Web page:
Shock, disgust and deep anger. These were the feelings many netizens expressed last week after it emerged a 43 year-old women from Xi’an had starved to death after being trapped in a lift for a month.
The victim, surnamed Wu, was reported to have mental health problems. She was in the elevator when maintenance men were called to look at it shortly before the Chinese New Year holiday last month. Instead of repairing the problem then, they decided to shut the lift down and return to it after the festive break.
To check the lift was empty they simply shouted down the shaft. When they got no reply, they walked away – leaving Wu trapped between floors.
When her body was discovered a month later her hands were mangled from attempts to prise the doors open and the inside cabin was covered in scratches, local media said.
“Why did the maintenance men only shout? They should have checked the cabin before leaving. Typical don’t-give-a-damn-attitude to responsibility,” wrote one outraged netizen.
“What if the person was deaf or hard of hearing? They should have physically checked the cabin,” added another.
For some, Wu’s death was reminiscent of two other tragic accidents involving escalators last year. In one, a mother in Chongqing was crushed to death after she fell into the gearing mechanism of an escalator as a metal plate that covered it gave way.
Her death sparked a nationwide review of escalator safety and for months afterwards people could be seen jumping over the plates covering the gears. Many escalators are now marked with big yellow footprint stickers saying “Tread on me, I’ve been checked”.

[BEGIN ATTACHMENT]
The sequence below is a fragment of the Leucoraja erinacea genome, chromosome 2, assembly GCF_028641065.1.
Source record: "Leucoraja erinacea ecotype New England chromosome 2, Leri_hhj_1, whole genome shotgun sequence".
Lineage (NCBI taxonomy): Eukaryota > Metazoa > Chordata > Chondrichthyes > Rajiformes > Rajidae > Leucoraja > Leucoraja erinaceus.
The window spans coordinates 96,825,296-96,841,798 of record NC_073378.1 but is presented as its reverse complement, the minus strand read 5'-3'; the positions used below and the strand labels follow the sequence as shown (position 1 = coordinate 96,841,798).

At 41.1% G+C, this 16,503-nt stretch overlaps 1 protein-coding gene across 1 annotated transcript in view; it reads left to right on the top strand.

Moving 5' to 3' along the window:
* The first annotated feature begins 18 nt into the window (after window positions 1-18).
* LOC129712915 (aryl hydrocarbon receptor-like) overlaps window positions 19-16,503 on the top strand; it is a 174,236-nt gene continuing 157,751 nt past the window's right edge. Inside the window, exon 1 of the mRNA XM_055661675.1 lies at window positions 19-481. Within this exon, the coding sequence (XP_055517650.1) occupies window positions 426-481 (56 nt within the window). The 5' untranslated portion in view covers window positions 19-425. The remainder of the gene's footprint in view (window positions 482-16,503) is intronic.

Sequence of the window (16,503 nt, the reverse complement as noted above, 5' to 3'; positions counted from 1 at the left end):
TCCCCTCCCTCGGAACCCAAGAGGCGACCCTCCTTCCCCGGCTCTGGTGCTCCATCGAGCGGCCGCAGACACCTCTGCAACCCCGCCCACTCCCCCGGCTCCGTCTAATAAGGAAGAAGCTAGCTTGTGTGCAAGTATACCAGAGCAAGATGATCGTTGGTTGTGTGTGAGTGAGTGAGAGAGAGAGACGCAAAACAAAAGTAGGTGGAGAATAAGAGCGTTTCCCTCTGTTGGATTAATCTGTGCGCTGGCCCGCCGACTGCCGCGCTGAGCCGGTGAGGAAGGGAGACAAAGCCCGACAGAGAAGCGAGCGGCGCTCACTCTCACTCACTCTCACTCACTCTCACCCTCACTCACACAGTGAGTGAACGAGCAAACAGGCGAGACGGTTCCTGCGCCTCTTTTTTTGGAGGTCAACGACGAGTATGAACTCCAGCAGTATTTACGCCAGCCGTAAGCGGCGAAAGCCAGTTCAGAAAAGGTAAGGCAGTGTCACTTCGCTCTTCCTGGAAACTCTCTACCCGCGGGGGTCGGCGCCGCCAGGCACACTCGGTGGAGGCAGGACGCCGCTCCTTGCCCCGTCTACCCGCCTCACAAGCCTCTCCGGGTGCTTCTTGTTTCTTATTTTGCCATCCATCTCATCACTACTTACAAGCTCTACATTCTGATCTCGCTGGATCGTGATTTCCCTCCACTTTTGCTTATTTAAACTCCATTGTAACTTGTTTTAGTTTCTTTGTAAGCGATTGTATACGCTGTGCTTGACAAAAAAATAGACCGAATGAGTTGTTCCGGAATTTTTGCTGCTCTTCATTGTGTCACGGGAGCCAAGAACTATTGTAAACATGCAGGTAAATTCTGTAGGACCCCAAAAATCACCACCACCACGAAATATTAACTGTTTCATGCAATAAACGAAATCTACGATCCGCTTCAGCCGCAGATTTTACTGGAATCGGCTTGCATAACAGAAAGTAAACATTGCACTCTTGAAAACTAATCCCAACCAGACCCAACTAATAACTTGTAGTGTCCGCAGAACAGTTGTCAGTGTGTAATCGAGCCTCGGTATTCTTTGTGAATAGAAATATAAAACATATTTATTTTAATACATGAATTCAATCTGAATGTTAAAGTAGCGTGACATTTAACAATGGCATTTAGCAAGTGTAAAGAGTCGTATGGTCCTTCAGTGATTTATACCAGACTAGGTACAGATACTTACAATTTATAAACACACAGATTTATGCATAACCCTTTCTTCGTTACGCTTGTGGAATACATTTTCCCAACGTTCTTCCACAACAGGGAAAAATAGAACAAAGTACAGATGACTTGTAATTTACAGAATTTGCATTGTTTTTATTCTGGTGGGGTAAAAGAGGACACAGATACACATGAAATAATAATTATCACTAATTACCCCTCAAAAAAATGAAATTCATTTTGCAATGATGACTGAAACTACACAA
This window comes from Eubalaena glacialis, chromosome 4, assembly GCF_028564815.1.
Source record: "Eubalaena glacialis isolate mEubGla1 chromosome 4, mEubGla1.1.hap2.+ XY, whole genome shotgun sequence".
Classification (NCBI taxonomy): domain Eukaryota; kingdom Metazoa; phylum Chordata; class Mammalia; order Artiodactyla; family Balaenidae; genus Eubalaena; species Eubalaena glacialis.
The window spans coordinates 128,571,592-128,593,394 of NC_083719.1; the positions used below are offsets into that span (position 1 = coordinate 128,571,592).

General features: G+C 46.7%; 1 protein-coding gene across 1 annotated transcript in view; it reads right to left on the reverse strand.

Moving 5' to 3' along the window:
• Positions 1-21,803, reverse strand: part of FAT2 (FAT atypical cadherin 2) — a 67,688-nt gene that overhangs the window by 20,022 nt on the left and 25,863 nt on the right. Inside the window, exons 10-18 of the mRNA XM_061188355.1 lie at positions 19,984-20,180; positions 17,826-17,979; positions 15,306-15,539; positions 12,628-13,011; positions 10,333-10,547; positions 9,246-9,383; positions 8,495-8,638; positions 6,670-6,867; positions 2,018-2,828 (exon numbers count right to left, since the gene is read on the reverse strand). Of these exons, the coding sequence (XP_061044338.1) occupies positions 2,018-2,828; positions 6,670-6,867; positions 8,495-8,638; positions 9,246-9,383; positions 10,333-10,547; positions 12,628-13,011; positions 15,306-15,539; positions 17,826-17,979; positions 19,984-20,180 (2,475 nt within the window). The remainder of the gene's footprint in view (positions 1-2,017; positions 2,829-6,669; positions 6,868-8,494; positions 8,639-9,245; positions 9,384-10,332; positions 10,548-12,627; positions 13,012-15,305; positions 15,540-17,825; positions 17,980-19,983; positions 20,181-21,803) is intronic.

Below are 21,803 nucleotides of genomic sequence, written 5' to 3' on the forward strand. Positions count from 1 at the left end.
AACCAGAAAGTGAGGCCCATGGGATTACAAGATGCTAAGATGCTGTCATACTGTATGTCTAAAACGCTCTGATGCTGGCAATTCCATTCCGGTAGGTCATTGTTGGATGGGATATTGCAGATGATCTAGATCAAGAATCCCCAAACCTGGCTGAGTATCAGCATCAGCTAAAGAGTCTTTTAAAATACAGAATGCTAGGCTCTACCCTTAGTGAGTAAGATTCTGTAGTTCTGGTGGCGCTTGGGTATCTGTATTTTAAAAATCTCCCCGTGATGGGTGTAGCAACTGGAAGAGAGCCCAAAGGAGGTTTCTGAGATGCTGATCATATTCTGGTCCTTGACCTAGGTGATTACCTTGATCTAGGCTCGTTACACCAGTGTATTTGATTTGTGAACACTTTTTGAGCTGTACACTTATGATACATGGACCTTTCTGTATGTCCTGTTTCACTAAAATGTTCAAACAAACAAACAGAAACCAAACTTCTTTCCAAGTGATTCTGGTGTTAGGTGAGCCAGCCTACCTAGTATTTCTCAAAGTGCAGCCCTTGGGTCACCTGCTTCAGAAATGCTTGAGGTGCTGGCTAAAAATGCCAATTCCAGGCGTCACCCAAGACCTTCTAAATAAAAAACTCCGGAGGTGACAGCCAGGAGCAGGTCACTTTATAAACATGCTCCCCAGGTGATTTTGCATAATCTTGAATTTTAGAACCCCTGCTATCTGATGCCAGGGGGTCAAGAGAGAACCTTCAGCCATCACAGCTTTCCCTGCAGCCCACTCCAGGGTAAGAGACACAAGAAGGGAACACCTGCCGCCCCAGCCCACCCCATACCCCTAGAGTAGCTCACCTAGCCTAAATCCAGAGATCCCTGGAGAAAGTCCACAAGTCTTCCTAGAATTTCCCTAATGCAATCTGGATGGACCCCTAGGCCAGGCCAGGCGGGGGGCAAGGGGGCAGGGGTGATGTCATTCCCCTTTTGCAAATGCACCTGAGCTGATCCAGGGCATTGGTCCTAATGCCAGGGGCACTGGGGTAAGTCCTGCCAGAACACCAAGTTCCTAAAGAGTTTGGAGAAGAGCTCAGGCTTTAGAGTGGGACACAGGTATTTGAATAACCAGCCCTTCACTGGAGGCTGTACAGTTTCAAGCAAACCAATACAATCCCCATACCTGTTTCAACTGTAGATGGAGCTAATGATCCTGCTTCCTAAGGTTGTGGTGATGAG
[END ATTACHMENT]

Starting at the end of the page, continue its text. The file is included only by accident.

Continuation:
The cases have now become symbols of how slapdash management of public facilities can lead to greater dangers than dirty stairwells or broken lighting.“I am becoming afraid of everyday objects,” wrote one netizen. Another said: “This is terrifying. Why didn’t that lift have a working intercom system? That should be the bare minimum.”
Others focused on the fact that the woman was barely missed – she appeared to live alone and was estranged from her family. “It’s so tragic that this happened at Chinese New Year when most other people were celebrating with their family,” one netizen wrote.
“I fear turning into someone like this, someone that no one knows or cares about,” wrote another.
This week the police said that two employees with the lift maintenance company have been arrested in connection with her death.
© ChinTell Ltd. All rights reserved.
Sponsored by HSBC.
The Week in China website and the weekly magazine publications are owned and maintained by ChinTell Limited, Hong Kong. Neither HSBC nor any member of the HSBC group of companies ("HSBC") endorses the contents and/or is involved in selecting, creating or editing the contents of the Week in China website or the Week in China magazine. The views expressed in these publications are solely the views of ChinTell Limited and do not necessarily reflect the views or investment ideas of HSBC. No responsibility will therefore be assumed by HSBC for the contents of these publications or for the errors or omissions therein.